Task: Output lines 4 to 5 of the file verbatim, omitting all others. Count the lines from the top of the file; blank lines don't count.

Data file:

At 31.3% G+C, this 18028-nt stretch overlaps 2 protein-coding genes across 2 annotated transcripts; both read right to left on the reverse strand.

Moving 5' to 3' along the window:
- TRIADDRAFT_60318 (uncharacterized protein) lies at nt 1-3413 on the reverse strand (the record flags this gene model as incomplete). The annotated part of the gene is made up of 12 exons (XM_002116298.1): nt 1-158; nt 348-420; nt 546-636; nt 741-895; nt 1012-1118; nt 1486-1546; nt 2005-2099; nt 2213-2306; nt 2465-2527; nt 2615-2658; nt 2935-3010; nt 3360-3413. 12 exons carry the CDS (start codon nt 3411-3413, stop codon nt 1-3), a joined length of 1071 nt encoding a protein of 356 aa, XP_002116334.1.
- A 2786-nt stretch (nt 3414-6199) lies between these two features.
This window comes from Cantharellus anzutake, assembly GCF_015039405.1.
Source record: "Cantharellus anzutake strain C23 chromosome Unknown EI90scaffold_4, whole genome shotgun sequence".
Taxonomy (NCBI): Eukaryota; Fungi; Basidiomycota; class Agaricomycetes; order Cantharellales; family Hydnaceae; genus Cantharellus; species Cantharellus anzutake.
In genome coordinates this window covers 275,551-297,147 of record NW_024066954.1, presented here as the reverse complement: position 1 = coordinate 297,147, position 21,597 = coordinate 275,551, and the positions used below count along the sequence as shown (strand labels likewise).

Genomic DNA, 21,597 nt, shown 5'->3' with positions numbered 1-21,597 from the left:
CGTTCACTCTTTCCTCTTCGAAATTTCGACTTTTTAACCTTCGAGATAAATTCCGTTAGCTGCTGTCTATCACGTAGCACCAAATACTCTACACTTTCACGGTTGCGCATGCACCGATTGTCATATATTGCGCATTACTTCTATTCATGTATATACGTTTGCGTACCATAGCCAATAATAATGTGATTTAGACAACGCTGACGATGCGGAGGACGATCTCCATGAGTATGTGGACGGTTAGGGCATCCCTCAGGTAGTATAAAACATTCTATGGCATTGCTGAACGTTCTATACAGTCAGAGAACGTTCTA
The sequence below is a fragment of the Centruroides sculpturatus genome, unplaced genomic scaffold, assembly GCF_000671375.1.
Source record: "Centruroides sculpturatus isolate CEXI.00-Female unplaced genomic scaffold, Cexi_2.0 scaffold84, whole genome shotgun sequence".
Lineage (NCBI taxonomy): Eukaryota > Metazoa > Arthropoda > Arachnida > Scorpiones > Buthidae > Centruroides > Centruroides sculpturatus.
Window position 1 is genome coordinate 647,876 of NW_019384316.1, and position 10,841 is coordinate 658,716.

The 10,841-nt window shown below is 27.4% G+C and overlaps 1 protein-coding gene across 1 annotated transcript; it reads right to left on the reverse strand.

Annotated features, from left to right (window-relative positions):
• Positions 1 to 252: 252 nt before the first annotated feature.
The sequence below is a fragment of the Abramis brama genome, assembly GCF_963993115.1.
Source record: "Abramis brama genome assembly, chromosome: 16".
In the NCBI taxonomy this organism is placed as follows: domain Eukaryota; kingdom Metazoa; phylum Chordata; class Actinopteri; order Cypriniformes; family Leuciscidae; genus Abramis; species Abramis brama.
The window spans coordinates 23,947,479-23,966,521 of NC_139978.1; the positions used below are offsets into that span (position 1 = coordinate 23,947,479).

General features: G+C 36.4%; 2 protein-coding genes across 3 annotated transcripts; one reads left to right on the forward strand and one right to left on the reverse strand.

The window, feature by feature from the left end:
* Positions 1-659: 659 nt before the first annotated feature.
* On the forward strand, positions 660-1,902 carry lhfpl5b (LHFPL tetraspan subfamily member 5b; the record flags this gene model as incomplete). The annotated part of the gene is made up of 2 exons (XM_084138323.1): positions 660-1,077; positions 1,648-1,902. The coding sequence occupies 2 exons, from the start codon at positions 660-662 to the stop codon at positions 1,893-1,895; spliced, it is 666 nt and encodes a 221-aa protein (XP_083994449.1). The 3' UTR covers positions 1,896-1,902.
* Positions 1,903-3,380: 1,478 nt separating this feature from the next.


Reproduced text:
- A 2786-nt stretch (nt 3414-6199) lies between these two features.
This window comes from Cantharellus anzutake, assembly GCF_015039405.1.